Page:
Challenge 193 Disassembly

Has anyone done a partial disassembly on a Challenge 193 manual cutter? Any trouble with doing so that I should consider?

I found a cutter for sale that I want to move to my shop, but it’s in an existing business— and just far away that I’m not sure that I want to rope 4-5 friends into coming with me to move it… 2-3 friends seems like an easier proposal. I was thinking about an engine hoist / genie lift, but the space it’s in is pretty clustered — getting one of those in would involve moving a lot of store fixtures around.

I’m thinking about removing the blade, lever, and clamp wheel for starters. Ideally, I’d like to separate the blade / clamp assembly from the bed via the bolts that connect that housing to the bed. This is a manual 193, in the old style without knife change slots. Cutter’s not in the best shape, but the important parts are mechanically sound. I’m already planning to restore / repaint it.

Am I missing something? It seems like according to the manual that piece could come off without throwing the clamp, lever assembly, knife gibbs, etc out of wack — it’s just a set of 4 bolts that attach it to the bed as far as I can tell.

Any input is appreciated! Thanks!

-James Beard

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I moved one with the help of 3 college students who lifted the cutter onto a dolly I made - I did very little lifting - once on the dolly, we rolled it around - when when got to final resting home, it was dead lifted onto a stand where it still sits.

Thought about taking it apart, but then decided not.

You could lighten the load a bit by taking the blade off. The blade is designed to be removed and replaced and you will likely want to have it sharpened anyway.


Aye, making a dolly is a good idea that I hadn’t considered. I guess I’m a little skeptical on moving one intact without equipment— I’ve moved the 16” version with 4 people at another shop and it’s tougher than it looks. Moving the larger 19” version seemed like an even more difficult process in my mind, especially since the manual has it at around 475 lbs uncrated. I’m unsure of the weight difference between the 16” and the 19”.

This is kind of a weird, in-between move for me. I have two 12x18 Kluges, which I gladly hire help to move, but hiring a truck for a 475 lbs cutter seems a bit like overkill. But, having 3 people lift that seems a little iffy as well.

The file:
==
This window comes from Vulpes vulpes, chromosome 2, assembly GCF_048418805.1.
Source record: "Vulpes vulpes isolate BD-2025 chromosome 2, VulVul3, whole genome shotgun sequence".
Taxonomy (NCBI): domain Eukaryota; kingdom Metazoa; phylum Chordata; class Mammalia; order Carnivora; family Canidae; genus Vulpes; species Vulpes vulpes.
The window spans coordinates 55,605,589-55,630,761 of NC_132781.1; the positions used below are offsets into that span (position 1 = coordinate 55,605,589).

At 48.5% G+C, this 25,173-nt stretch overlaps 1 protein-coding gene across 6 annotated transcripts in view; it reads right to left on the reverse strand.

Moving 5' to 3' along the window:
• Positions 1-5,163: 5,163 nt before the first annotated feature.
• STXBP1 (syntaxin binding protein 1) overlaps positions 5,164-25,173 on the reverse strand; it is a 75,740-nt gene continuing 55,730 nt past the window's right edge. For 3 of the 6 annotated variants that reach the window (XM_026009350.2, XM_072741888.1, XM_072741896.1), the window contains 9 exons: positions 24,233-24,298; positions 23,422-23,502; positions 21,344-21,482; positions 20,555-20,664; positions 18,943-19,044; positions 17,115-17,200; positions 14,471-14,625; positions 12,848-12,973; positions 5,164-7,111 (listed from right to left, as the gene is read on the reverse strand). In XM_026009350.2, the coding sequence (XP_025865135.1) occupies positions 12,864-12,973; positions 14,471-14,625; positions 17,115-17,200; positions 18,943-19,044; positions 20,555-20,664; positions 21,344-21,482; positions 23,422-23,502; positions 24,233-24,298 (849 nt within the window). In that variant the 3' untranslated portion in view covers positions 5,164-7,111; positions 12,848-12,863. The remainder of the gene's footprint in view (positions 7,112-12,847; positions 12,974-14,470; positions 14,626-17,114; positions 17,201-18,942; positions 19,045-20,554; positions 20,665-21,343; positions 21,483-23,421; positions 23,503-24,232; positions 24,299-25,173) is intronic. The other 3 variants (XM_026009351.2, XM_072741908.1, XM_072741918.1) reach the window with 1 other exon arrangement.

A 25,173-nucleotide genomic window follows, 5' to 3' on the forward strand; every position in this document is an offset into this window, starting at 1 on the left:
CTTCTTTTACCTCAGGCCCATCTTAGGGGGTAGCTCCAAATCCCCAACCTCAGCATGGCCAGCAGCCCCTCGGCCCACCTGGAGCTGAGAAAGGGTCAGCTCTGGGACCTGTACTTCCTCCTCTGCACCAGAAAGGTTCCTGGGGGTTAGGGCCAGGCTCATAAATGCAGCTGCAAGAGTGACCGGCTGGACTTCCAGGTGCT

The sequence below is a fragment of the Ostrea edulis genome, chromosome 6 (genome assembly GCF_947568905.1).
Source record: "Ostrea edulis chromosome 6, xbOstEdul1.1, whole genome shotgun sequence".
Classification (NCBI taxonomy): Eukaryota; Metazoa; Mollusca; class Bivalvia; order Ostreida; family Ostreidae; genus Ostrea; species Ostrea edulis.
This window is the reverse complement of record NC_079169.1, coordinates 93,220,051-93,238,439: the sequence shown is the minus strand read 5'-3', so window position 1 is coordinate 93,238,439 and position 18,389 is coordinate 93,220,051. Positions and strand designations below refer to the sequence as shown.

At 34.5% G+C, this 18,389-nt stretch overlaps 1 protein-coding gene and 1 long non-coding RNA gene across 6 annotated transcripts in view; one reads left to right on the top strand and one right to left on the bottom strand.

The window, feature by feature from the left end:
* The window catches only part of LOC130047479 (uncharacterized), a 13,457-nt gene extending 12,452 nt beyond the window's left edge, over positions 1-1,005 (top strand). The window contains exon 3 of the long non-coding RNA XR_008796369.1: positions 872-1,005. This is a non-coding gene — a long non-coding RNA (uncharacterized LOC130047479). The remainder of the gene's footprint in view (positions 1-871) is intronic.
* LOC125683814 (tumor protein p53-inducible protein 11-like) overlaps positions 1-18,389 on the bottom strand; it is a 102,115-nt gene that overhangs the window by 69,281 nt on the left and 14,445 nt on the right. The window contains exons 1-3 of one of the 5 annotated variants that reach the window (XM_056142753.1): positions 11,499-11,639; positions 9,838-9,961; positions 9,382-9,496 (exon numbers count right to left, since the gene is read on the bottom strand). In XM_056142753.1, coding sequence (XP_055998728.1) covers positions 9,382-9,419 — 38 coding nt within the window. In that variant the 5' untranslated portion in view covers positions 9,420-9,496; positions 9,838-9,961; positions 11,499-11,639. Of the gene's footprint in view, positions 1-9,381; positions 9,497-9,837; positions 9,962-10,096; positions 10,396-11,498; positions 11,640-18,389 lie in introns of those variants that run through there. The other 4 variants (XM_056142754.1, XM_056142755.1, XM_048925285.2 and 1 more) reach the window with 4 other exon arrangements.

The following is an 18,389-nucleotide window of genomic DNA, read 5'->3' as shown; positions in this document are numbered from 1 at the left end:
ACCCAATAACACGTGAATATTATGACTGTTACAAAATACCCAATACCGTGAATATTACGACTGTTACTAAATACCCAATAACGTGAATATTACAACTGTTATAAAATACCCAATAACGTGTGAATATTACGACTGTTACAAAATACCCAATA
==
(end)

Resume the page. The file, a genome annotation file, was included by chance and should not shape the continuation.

Reasonably easy, with the clamp in the raised position and the blade also raised, normally where it would be anyway, disconnect the steel measure tape, if fitted, remove the table, with the back guage, table normally clamped with 2 or 4 bolts, occasionally with locating *tapered dowels* punched out from underneath, normally outrigger *LEG* at rear with threaded adjuster removed,!
On transportation and as added safety, handwheel/flywheel locked off, and suitable baulk of softwood, held under the blade and the clamp.

Normally with the table removed, the M/c. “top” and *footprint* will go through and round obstacles with as little gap as a computor table. via the use of 3 steel rollers, i.e. 2 at 2 &1/2” and 1 at 2” ??????
It (the m/c.) can not only be steered through 90 degrees or more, but can be rotated 360 degrees in its own Length/Footprint if required.

Once past the obstacles, *Rent a Mob* comes into play.
An engine crane is the answer, (assuming that stateside hire firms are up to speed) even the smaller capacity type, usually, are equipped with large cast iron/nylon traction wheels, and at the stated weight, (above) even if it be upwards of 500/600 Lbs, the suggested crane would have a lifting capacity of at least 5-600 lbs at longest arm reach, up to 1/2 an imperial ton at shortest arm reach, but of course the gib would be lowered to place the machine at the lowest centre of gravity, without touching the ground, if/when tracking/traversing to the transport, and then lifted,?? on and off. the transport, (M.c.) *stropped* down X fashion, with at least one 360 turn around 2 uprights, side stanchions for example.***

If the machine has only 4 individual “Feet” rather than 2 fore and aft rails to sit on the floor/base, 2 temporary rails in the form of Baulks of timber are the normal method, 4 individual “Feet” usually have 4 substantial holes, incorporated, for Coach bolts and or *Rawl* bolts into the sub base .!!!

*** Learned the hard way, stropped a machine down, WITHOUT the above tourniquet and inertia lost it on a comparatively shallow bend, structurally modified the truck but not the machine.
Apologies if the above does not migrate to the States.

Good Luck.

I’d make sure to have a couple of 6’ 2x4 boards on hand, and a table with castors will do the trick to get it out of the building (barring steps or stairs)- you can “gurney transfer” it to your wheeley cart with just 4 able people total, guide it out of the building, and get it into your truck with the boards and a little ingenuity as well. Just stick the boards under the cutter and get people on either end, test lift, and see for yourself. I moved one recently into a minivan with a portable lift, and I heard they got it out with 4-5 people and some boards…..

Good info everyone! I’m going to move it tomorrow— grabbing an engine hoist and dolly. Thanks again for all the input.